This isn't the definitive answer by a long shot, but my understanding is that servos are either limited in how far they rotate if you want to control position with any accuracy, or modified/built to rotate freely in which case you only control their speed and direction of rotation, not the position they stop at.
A stepper motor will allow you fine control of how far it rotates in one direction or another, with no limit to the number of turns, but it will not center to a desired position or provide high torque in maintaining that position against other forces. You just tell it X clicks clockwise and it tries to do that, with no guarantees.
In the end, you are (I think) trying to create a closed control loop so that some motor provides torque to rotate something until some sensor indicates a desired position has been reached. A stepper motor by itself, or a continuous rotation servo, do not provide the sensor part of the loop, while the sensor in a standard servo does not support rotations past a certain range.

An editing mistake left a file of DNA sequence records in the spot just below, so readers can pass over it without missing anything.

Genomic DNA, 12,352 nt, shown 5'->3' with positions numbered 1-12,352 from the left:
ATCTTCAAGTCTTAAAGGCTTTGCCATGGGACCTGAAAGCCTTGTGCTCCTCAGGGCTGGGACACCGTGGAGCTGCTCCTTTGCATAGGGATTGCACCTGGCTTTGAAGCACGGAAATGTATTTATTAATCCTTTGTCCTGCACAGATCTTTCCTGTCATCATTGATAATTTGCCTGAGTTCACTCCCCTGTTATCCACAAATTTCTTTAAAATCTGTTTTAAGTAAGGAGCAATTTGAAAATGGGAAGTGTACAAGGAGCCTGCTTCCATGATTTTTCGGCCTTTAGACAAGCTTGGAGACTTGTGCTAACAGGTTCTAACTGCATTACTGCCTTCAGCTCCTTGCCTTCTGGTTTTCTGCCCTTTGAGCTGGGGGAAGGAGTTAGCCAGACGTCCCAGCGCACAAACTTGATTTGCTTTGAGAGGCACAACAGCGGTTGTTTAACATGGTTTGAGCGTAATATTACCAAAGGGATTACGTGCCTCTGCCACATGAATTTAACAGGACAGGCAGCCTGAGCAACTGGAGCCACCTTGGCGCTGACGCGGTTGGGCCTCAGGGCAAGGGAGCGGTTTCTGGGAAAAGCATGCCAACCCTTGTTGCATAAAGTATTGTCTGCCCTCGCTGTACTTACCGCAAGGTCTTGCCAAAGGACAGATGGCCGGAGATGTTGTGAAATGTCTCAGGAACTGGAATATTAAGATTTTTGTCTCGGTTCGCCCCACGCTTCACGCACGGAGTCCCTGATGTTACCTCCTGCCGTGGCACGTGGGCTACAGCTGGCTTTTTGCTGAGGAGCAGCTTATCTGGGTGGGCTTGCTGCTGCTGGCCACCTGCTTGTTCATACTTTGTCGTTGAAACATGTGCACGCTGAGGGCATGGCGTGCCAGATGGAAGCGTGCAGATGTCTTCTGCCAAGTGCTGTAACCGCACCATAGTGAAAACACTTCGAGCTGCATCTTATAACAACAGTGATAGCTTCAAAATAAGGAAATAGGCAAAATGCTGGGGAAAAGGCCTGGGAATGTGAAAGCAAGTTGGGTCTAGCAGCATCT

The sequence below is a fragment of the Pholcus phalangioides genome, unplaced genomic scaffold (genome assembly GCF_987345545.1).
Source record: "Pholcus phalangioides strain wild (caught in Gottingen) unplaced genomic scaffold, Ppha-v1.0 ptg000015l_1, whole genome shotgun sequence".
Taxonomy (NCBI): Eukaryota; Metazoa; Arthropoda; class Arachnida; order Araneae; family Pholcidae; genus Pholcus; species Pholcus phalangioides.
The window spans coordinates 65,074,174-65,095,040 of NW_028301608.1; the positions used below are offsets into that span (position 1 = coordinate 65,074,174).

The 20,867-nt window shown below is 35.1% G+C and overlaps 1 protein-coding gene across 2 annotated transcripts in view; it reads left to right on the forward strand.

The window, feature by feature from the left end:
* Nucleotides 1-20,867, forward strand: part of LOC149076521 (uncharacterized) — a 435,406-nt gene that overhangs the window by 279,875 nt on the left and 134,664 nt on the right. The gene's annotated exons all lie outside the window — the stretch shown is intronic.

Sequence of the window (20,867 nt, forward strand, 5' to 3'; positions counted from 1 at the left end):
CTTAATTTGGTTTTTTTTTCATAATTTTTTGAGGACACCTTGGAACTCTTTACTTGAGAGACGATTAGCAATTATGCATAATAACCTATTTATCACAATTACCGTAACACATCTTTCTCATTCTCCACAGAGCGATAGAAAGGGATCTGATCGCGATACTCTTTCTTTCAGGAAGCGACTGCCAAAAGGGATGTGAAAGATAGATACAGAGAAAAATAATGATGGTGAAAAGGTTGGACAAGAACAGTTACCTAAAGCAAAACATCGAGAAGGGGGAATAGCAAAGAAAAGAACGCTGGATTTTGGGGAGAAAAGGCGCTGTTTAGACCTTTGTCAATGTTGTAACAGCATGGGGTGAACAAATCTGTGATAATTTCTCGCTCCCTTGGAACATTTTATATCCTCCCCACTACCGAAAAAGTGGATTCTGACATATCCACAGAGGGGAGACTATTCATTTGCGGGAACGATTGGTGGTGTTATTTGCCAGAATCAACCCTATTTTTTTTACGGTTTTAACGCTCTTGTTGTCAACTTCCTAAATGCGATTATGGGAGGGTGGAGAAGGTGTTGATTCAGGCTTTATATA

So you need an alternative sensor that tells you where in the rotation you are, and to generate a control signal to the motor (of whatever type) accordingly. Servos use potentiometers to sense position, so perhaps a pot or two with weird tapers might work, or the good old optical encoders from a mouse with modified discs?
Having said all that, if anyone knows of an off-the-shelf servo that behaves as you describe (since it's not inconceivable to make one, I just don't know of any), I'd love to save the link to the vendor for future reference!